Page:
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The Prophetic Truth in the Parable of Lazarus and the Rich Man

The Prophetic Truth in the Parable of Lazarus and the Rich Man

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Published by: AAC-Tech on Jan 08, 2009
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06/16/2009

 
The Prophetic Truth in the Parable of Lazarus and TheRich Man(Luke 16:19 - 31)Elder Kenneth Miller, D.D.
Introduction
There is a story in the Bible which many people, whether lay-men, Ministers, or Learnersmake constant referrals to when teaching the morality of giving or the state of a personwhen he or she dies.Today’s topic by no means is intended to diminish the importance of anyone’s teachings. Nor is it my intent to discuss the state of the dead. The purpose of this lesson is only toanalyze the parable spoken by Jesus in Luke 16 verses 19-31.Read with me:
“There was a certain rich manWho was clothed in purple and fine Linen and fared sumptuously every Day. But there was a certain beggar  Named Lazarus, full of sores,Who was laid at his gate, Desiring to be fed with theCrumbs which fell from the richMan’s table. Moreover the dogsCame and licked his sores.So it was that the beggar died, And was carried by the angels to Abraham’s bosom. The rich man Also died and was buried. And being in torments in Hades, He lifted up his eyes and saw Abraham afar off, and Lazarus in his Bosom.Then he cried and said, ‘Father  Abraham, have mercy on me, and Send Lazarus that he may dip the tipOf his finger in water and cool my
 
Tongue; for I am tormented in this Flame.’  But Abraham said, ‘Son, remember That in your lifetime you received your good things, and likewise Lazarus evil things; but now he Is comforted and you are tormented. And besides all this, between us And you there is a great gulf fixed, soThat those who would want to pass from Here to you cannot, nor can those From there pass to us.’ Then he said, ‘I beg you therefore, Father, that you would send  Him to my fathers house, For I have five brothers, that hemay testify to them, lest they alsocome to this place of torment.’  Abraham said to him, ‘They Have Moses and the prophets; let Them hear them.’  And he said, ‘No, father Abraham;but if one goes to them fromthe dead, they will repent.’  But he said to him, ‘If they do Not hear Moses and the prophets, Neither will they be persuaded Though one rise from the dead.’”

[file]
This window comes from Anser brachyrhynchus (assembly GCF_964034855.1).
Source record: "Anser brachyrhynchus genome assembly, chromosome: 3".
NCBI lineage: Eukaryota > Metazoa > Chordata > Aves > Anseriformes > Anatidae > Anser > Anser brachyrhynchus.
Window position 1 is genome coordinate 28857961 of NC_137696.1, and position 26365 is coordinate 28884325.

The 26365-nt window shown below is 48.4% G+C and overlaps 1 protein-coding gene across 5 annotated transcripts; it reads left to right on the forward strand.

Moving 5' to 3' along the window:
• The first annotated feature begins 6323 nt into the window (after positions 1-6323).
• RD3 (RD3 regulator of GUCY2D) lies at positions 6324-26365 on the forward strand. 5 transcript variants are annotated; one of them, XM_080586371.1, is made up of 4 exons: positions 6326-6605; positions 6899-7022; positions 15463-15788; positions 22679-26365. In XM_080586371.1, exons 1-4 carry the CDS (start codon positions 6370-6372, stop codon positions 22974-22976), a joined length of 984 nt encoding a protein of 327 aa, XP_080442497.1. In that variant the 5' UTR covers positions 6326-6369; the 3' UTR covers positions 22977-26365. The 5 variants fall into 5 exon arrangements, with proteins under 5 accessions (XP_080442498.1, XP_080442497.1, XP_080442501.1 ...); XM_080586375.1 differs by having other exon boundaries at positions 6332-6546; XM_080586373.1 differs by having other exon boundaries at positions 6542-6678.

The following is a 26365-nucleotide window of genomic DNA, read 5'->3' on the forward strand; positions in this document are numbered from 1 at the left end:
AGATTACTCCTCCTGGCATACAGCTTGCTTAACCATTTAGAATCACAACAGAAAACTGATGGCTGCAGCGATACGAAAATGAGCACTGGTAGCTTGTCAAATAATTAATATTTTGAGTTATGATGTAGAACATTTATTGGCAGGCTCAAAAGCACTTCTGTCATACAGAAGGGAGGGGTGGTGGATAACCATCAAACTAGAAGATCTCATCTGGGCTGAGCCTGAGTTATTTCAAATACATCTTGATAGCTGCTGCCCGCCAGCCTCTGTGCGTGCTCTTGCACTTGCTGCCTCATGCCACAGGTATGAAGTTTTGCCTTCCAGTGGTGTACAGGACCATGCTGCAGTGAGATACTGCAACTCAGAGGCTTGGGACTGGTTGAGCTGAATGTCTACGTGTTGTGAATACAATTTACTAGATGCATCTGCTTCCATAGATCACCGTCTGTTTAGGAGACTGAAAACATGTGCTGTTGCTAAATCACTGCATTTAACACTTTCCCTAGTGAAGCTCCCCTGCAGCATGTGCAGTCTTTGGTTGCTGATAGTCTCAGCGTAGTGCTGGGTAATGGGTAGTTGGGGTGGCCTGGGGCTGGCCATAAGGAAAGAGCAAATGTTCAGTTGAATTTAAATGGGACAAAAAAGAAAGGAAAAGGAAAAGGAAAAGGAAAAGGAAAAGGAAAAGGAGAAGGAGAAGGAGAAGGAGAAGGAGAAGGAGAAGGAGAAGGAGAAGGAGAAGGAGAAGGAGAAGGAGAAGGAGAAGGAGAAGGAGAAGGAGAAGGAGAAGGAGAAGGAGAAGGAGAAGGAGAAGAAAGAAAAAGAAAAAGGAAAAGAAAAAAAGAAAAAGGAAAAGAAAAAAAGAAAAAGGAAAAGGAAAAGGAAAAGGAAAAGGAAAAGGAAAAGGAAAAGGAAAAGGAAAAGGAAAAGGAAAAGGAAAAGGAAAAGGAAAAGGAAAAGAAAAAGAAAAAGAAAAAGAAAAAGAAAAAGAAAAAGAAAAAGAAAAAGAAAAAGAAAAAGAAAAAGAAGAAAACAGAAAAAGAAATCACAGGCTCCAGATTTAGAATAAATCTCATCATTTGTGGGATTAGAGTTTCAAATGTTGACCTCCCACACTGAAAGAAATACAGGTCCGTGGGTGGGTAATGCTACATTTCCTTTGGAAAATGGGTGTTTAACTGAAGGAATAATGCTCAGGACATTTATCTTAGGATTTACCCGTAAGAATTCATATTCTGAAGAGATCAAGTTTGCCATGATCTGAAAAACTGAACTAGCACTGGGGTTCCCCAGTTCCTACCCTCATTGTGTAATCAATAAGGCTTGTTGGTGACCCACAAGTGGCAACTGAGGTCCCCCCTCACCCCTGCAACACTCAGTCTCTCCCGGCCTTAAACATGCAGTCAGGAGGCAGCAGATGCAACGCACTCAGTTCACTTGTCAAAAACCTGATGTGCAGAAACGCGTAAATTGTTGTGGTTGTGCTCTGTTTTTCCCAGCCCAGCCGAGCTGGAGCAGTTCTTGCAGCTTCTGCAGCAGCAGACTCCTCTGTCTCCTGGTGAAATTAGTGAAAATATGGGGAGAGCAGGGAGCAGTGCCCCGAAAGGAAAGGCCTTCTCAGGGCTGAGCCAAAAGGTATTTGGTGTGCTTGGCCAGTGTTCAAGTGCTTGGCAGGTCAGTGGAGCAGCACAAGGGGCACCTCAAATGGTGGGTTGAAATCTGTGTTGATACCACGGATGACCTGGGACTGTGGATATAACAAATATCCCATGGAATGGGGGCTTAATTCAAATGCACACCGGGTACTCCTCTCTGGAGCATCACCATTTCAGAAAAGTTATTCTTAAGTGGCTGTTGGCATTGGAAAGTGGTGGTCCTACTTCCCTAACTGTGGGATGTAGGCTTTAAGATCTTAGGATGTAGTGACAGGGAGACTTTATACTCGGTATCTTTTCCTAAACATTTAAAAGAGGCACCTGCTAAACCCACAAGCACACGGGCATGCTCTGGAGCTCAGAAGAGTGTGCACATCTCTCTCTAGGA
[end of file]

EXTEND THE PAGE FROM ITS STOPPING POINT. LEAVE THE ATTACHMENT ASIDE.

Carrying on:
Here we can see an example of two men’s lives with a twist in fates after death. And theappearance of a two-way conversation between Abraham and someone who is beingtormented in the everlasting lake of fire, specifically, the rich man.A problem arising from this is the thinking that it is a true story. Something to consider when reading the Gospels and the acts of Jesus while on this earth, “Who was theaudience standing before Jesus while He was speaking?” The answer: Common,ordinary, everyday people in some instances, or His disciples alone. Depending on whoHis audience was determined the context. Parable or Plain Speech.
 
Read with me now from the Book of Matthew, Chapter 13, Verse 34:
“All these things Jesus spoke toThe multitude in Parables; and Without a parable He did not Speak to them.”
Webster defines a parable as, “A simple story illustrating a moral or religious lesson.”If we use this definition, and combine it with our studies of scripture, it would stand toreason, that we are to obtain a moral or religious understanding from “The Parable of theRich Man and Lazarus.” So, together, let’s read it, analyze it, and learn from it.
Body
Our story begins by contrasting the two main characters, a rich man and a poor man. Therich man is not given a name, but the poor man Jesus calls Lazarus.The rich man is described as being clothed in purple and fine linen. This is to illustratenot only great wealth, but also a great deal of importance, since purple and fine linenoften represents royalty.Deuteronomy 7:6 describes the mind-set of the Jews in the days of Jesus.
“For you are a holy people to the Lord your God; the Lord your God  Has chosen you to be a people for  Himself, a special treasure above all the peoples on the face of the earth.”
Here we have a people who are known, especially among themselves, as God’s chosen people. To use a word more effectively, they were God’s “royalty” here on earth. And because they were His chosen people, they were expected to keep His commandmentsand all of the moral laws. For this obedience, God would bless them among all of theother nations. And through them, He would send the Messiah to redeem the world fromsin. Of course, we can see from Jewish history their many ups and downs on thehistorical timeline. While they were obedient, they
“fared sumptuously.” 
When they became disobedient, they came under the rule of other nations.

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